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Buckland, Buckinghamshire

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Covid-19
Population  713 (2011 Census)
Civil parish  Buckland
Country  England
Local time  Sunday 11:39 PM
District  Aylesbury Vale
UK parliament constituency  Aylesbury
OS grid reference  SP8812
Region  South East
Sovereign state  United Kingdom
Shire county  Buckinghamshire
Dialling code  01296
Buckland, Buckinghamshire
Weather  4°C, Wind W at 26 km/h, 94% Humidity

Buckland is a village and civil parish in Aylesbury Vale district in Buckinghamshire, England. The village is near the boundary with Hertfordshire, close to Aston Clinton. The hamlet of Buckland Wharf is in the parish. It takes its name from its wharf on the Wendover Branch of the Grand Union Canal that passes through the parish.

Contents

Map of Buckland, UK

History

The village toponym is a common one in England. It is Old English in origin, and refers to a place which has received a Royal charter of some description. It is not known the type of charter to which it refers in this case.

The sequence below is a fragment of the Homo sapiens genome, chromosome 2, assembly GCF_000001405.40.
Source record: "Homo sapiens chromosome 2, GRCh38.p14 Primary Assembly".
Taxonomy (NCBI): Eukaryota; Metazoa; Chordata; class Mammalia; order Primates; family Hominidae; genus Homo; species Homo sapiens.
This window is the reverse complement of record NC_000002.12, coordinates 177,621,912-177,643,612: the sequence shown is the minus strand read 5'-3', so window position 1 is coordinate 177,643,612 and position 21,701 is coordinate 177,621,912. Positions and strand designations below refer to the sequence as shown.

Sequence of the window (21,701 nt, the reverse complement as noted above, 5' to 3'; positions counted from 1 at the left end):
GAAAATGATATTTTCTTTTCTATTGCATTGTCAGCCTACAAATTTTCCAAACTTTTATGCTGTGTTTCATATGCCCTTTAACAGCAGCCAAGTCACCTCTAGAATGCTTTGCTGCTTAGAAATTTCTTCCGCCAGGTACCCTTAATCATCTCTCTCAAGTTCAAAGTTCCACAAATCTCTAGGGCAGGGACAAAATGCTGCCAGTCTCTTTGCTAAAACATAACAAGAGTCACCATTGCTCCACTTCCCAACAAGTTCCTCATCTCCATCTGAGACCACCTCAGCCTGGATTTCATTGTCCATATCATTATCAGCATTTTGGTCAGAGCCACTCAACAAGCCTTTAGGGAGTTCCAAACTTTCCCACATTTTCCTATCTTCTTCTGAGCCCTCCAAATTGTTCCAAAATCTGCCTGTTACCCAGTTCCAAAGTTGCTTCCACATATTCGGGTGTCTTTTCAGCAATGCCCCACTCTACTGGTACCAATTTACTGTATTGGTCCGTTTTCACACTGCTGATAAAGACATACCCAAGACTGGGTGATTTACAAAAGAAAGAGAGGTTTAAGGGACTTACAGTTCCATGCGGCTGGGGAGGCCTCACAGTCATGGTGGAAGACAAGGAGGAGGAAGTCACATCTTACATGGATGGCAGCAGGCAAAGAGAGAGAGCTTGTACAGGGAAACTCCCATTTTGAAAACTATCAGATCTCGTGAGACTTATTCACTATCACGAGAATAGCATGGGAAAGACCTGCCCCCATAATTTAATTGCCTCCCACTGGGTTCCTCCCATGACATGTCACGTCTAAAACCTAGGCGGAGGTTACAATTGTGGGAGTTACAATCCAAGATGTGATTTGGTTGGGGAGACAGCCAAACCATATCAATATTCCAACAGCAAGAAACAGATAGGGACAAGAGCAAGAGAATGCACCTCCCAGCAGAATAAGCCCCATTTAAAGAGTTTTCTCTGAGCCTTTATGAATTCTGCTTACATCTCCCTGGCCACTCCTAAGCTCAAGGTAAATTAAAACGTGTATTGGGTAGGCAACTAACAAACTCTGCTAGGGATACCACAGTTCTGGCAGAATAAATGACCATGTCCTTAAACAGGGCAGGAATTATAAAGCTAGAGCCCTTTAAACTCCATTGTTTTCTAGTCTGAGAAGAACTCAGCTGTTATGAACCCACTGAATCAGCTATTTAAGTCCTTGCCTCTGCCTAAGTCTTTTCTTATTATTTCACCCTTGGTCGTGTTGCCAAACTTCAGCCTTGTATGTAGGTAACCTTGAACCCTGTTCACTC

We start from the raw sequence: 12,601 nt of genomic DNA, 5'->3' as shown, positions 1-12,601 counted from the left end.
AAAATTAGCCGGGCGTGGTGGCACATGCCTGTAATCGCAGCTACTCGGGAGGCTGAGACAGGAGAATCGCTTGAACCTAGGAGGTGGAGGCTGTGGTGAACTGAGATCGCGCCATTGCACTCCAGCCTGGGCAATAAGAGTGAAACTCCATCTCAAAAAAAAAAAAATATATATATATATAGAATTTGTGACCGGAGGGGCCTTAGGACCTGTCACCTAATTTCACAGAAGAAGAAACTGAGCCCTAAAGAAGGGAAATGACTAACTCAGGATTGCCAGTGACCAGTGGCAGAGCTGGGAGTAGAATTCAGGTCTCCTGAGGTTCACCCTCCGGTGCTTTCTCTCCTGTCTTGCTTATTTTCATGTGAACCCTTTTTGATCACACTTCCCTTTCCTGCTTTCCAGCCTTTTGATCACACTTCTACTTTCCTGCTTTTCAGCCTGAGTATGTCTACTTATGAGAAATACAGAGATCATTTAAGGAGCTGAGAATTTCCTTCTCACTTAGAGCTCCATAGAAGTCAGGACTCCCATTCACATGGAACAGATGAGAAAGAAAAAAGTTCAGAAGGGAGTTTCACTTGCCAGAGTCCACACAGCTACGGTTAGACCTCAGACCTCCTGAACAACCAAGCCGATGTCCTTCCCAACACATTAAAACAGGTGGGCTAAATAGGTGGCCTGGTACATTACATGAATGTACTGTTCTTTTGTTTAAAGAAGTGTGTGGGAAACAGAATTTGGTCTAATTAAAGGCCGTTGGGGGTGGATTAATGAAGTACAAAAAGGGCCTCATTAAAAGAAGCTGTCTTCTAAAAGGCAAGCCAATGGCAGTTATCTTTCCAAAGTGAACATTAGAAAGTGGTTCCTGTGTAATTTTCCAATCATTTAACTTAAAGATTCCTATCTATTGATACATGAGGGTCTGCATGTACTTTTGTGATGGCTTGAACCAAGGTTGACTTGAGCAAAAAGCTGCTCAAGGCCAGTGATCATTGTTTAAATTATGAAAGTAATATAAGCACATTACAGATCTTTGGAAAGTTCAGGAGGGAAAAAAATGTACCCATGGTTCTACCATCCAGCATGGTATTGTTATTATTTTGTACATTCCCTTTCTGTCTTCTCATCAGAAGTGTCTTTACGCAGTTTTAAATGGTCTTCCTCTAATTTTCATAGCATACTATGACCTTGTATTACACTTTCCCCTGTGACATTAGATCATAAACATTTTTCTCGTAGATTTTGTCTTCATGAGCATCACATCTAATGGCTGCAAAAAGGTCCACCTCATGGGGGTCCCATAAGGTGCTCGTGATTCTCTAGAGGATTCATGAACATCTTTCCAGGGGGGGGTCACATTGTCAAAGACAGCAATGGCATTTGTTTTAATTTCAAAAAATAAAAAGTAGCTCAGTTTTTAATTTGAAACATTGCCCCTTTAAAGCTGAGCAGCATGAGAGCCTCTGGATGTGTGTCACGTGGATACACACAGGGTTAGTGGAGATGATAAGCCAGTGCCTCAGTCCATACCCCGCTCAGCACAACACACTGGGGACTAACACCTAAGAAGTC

Before the Norman conquest of England, the manor of Buckland was held by the Diocese of Dorchester-on-Thames in Oxfordshire under the control of Godric. After 1066 William I granted it to the Bishop of Lincoln. It remained so until the 16th century when the then tenant, the Earl of Warwick forfeited it to the Crown. By 1584 it had been passed to Robert Dormer, 1st Earl of Carnarvon. Robert was killed fighting on the Royalist side during the English Civil War at the first Battle of Newbury. His lands, including Buckland, were confiscated by the Parliamentarians but were recovered in 1653 by the Charles Dormer, 2nd Earl of Carnarvon and held until death in 1709. Through marriage it passed to Philip Stanhope, 4th Earl of Chesterfield and remained in the family until George Hassall of Cholesbury acquired it around 1815. Subsequent Lords of the Manor included John Atkinson and Peter Parott.

The Church of England parish church of All Saints, Buckland was built in 1284. A Wesleyan chapel was built in 1831, although not recognised as a religious location by the authorities until 1837. The Church remains a place of worship, however the Chapel has since been converted into a house.

During the 16th century land at the southern end of the parish of Buckland which had been progressively cleared of scrub was transformed from an area of temporary summer pasture to one of permanent settlement subsequently to become known as Buckland Common. It remained a remote outpost of Buckland parish until becoming part of the newly created parish of Cholesbury-cum-St Leonards in 1934.

References

Buckland, Buckinghamshire Wikipedia


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